Recent research from Onapsis and Digital Shadows provides evidence of how cybercriminals target and exploit SAP and Oracle ERP applications.
Download the latest research from Onapsis and digital risk management firm, Digital Shadows, detailing how cyberattackers are actively targeting companies’ ERP systems, specifically SAP and Oracle. These systems hold the crown jewels organizations need to successfully operate.
The research report includes what cyberattackers are doing to gain information about exploits for these business-critical applications and what steps organizations can do to protect themselves.
Digital Shadows and Onapsis hosted a webcast on August 29th to review the research and give attendees the chance to speak directly with the writers of the report with a live Q&A.
Access the DHS US-CERT Alert
The U.S. Department of Homeland Security (DHS) has issued an alert regarding the research in this report.xxxxxxx xxxxxxxxxx xxxxxx xxxxxxxxxxxxxxxxxxxxxxxxxxxxxxxxxxxxxxxxx
Onapsis researchers are available to discuss this report and other aspects of ERP cybersecurity at your convenience.
Frequently Asked Questions
Q1: What is the nature of this threat report? Why are you publishing this?
The Onapsis Research Labs (ORL) has extensive knowledge and expertise around ERP threats and vulnerabilities, working hand in hand with SAP and Oracle to remediate the vulnerabilities that are continuously being reported by Onapsis. In this instance, we combined our knowledge with the experience and technology provided by Digital Shadows, in order to get more visibility and understanding around how the threats to ERP Applications are evolving. We are publishing this report together with Digital Shadows to warn organizations and raise awareness around the risks and threats of not properly taking care of the security of ERP applications.
Q2: How can I check to see if my SAP and Oracle systems are internet facing?
Organizations can use publicly-available search engines to validate if they have internet-facing ERP applications. Shodan and Censys are two of the most well-known ones. These search engines will provide valuable information, however it is important to have a clear and up-to-date inventory of ERP applications, specifically documenting which ones could be exposed to external users (such as vendors and/or customers) as well as external networks, such as the internet.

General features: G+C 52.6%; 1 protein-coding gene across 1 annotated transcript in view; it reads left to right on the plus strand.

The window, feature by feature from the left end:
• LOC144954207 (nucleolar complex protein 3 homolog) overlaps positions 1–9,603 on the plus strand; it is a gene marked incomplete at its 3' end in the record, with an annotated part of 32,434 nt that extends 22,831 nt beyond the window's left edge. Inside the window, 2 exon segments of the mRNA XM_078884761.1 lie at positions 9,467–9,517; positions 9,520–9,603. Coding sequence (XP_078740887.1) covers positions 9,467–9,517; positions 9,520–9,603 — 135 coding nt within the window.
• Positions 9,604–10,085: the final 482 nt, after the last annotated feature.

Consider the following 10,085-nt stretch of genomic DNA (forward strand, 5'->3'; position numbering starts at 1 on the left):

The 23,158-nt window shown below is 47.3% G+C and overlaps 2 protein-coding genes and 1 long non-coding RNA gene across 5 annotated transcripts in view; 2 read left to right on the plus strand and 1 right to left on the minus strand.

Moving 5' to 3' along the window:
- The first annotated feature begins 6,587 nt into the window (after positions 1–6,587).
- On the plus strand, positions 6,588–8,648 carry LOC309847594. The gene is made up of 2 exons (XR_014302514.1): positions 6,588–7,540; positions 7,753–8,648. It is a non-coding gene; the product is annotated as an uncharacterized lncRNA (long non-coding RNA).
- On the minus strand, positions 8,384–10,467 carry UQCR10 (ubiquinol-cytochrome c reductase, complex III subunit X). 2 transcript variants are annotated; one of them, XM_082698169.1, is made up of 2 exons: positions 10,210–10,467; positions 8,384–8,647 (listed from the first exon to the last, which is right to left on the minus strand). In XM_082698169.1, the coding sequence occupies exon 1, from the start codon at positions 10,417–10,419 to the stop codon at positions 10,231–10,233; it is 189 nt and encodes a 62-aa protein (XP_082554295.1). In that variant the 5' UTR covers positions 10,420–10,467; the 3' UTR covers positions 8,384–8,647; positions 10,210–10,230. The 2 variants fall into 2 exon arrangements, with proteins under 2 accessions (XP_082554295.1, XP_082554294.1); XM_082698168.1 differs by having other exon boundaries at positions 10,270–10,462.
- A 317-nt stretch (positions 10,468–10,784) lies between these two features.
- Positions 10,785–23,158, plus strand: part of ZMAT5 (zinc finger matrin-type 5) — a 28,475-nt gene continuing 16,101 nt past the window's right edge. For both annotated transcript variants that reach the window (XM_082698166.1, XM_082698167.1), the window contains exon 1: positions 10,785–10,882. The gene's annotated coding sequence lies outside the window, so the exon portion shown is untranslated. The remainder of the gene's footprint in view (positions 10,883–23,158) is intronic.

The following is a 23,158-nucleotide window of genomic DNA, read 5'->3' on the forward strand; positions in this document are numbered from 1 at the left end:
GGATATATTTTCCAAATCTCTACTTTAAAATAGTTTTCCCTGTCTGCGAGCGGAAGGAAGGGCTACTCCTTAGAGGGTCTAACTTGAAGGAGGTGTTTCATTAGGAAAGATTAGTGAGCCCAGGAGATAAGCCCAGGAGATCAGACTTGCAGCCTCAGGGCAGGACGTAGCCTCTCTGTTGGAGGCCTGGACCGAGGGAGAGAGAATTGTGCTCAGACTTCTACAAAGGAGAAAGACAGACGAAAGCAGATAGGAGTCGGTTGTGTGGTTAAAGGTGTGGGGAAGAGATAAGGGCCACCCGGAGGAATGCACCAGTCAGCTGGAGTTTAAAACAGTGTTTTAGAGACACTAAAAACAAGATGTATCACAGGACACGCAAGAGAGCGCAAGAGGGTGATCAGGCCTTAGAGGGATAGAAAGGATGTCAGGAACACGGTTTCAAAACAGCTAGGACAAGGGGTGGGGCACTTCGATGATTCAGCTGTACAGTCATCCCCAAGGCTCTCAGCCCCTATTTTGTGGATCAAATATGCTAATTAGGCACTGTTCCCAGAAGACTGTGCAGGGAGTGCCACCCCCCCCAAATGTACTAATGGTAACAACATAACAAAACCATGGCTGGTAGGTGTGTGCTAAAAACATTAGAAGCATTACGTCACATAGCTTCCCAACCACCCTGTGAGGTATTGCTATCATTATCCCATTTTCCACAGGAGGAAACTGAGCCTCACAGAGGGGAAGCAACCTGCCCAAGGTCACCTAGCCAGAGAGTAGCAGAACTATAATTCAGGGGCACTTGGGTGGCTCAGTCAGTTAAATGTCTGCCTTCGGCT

Q3: Are there new vulnerabilities being discussed in the report?
The report focuses on known vulnerabilities, using known CVEs for searching and identifying threats affecting SAP and Oracle E-Business Suite (EBS) applications over diverse sources. ERP customers continue to struggle to keep up with patches and the security of ERP applications, which means that attackers do not need to execute complex APT attacks to gain access. As seen in the identified campaigns, attackers are using well-known vulnerabilities leveraging the inability of customers to keep up with security.
Q4: What known vulnerabilities are highlighted in the report?
We were able to identify a diverse number of campaigns, leveraging different techniques and procedures. The vulnerabilities that were individually identified are the Invoker Servlet in SAP Applications (CVE-2010-5326), the SOAPRFC exploit through metasploit and the lack of password hygiene (default/weak usernames and passwords).
Despite those uniquely identified vulnerabilities, attackers could target one of thousands of ERP vulnerabilities, therefore making it crucial for organizations to not only focus on those three but instead should prioritize and address ERP vulnerabilities as they would any other existing production application.
Q5: What is the risk to my business?
The biggest risk for organizations is not knowing the risks. Organizations must ensure the right level of governance around cyber risks that could affect ERP applications, starting with a clear understanding of their internet-facing ERP applications and followed by visibility and proactive management of potential vulnerabilities and risks affecting ERP applications.
Q6: What does “threat actor” mean?
Threat actors are entities that are responsible for a campaign or an incident that impacts the security of an organization or its data. Throughout the development of this report, the team was exposed to evidence of diverse campaigns that targeted ERP applications. The campaigns were also segregated by threat actors, due to the differing motivations of each one.